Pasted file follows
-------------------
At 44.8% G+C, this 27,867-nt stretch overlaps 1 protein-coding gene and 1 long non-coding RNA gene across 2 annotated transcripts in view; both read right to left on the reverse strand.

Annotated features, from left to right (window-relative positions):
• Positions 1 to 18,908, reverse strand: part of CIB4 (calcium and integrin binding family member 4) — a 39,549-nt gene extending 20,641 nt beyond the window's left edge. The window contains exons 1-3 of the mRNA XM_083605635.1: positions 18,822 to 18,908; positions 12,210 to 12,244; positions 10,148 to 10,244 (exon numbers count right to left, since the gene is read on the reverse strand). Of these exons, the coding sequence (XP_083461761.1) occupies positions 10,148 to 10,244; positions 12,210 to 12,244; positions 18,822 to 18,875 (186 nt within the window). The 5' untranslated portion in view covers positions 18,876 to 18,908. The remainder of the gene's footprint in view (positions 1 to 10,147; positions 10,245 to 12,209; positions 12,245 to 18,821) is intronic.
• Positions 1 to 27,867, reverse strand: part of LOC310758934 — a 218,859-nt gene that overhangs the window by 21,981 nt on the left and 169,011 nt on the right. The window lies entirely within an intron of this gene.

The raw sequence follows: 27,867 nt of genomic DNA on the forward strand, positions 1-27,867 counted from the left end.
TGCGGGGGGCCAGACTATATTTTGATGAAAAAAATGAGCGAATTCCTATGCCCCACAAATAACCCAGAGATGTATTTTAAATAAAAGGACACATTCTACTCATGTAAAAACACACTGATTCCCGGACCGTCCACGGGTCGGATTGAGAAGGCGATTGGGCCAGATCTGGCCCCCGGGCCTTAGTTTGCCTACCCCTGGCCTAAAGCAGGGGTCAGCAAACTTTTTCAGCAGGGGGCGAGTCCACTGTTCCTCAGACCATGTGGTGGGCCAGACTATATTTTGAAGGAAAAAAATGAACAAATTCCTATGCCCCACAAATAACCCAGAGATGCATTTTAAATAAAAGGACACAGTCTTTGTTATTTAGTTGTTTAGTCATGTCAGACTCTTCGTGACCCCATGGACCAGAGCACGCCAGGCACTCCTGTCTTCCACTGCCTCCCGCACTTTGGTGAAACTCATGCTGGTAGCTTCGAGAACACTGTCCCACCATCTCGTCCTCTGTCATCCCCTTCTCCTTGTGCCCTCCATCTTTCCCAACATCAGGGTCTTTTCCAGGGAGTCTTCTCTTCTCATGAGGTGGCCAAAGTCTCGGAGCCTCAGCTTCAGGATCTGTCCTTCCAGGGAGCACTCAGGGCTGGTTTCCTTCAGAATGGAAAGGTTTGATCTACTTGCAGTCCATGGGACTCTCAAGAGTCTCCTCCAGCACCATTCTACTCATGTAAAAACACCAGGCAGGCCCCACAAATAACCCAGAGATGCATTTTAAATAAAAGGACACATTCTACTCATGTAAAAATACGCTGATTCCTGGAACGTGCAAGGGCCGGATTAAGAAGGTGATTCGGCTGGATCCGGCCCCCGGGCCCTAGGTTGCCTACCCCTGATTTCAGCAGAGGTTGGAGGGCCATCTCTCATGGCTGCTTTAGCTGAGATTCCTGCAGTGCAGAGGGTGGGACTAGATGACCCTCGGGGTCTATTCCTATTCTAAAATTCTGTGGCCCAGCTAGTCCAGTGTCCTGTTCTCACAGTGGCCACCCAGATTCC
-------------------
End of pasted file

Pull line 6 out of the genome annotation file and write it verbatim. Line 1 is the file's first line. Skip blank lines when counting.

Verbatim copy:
TGCGGGGGGCCAGACTATATTTTGATGAAAAAAATGAGCGAATTCCTATGCCCCACAAATAACCCAGAGATGTATTTTAAATAAAAGGACACATTCTACTCATGTAAAAACACACTGATTCCCGGACCGTCCACGGGTCGGATTGAGAAGGCGATTGGGCCAGATCTGGCCCCCGGGCCTTAGTTTGCCTACCCCTGGCCTAAAGCAGGGGTCAGCAAACTTTTTCAGCAGGGGGCGAGTCCACTGTTCCTCAGACCATGTGGTGGGCCAGACTATATTTTGAAGGAAAAAAATGAACAAATTCCTATGCCCCACAAATAACCCAGAGATGCATTTTAAATAAAAGGACACAGTCTTTGTTATTTAGTTGTTTAGTCATGTCAGACTCTTCGTGACCCCATGGACCAGAGCACGCCAGGCACTCCTGTCTTCCACTGCCTCCCGCACTTTGGTGAAACTCATGCTGGTAGCTTCGAGAACACTGTCCCACCATCTCGTCCTCTGTCATCCCCTTCTCCTTGTGCCCTCCATCTTTCCCAACATCAGGGTCTTTTCCAGGGAGTCTTCTCTTCTCATGAGGTGGCCAAAGTCTCGGAGCCTCAGCTTCAGGATCTGTCCTTCCAGGGAGCACTCAGGGCTGGTTTCCTTCAGAATGGAAAGGTTTGATCTACTTGCAGTCCATGGGACTCTCAAGAGTCTCCTCCAGCACCATTCTACTCATGTAAAAACACCAGGCAGGCCCCACAAATAACCCAGAGATGCATTTTAAATAAAAGGACACATTCTACTCATGTAAAAATACGCTGATTCCTGGAACGTGCAAGGGCCGGATTAAGAAGGTGATTCGGCTGGATCCGGCCCCCGGGCCCTAGGTTGCCTACCCCTGATTTCAGCAGAGGTTGGAGGGCCATCTCTCATGGCTGCTTTAGCTGAGATTCCTGCAGTGCAGAGGGTGGGACTAGATGACCCTCGGGGTCTATTCCTATTCTAAAATTCTGTGGCCCAGCTAGTCCAGTGTCCTGTTCTCACAGTGGCCACCCAGATTCC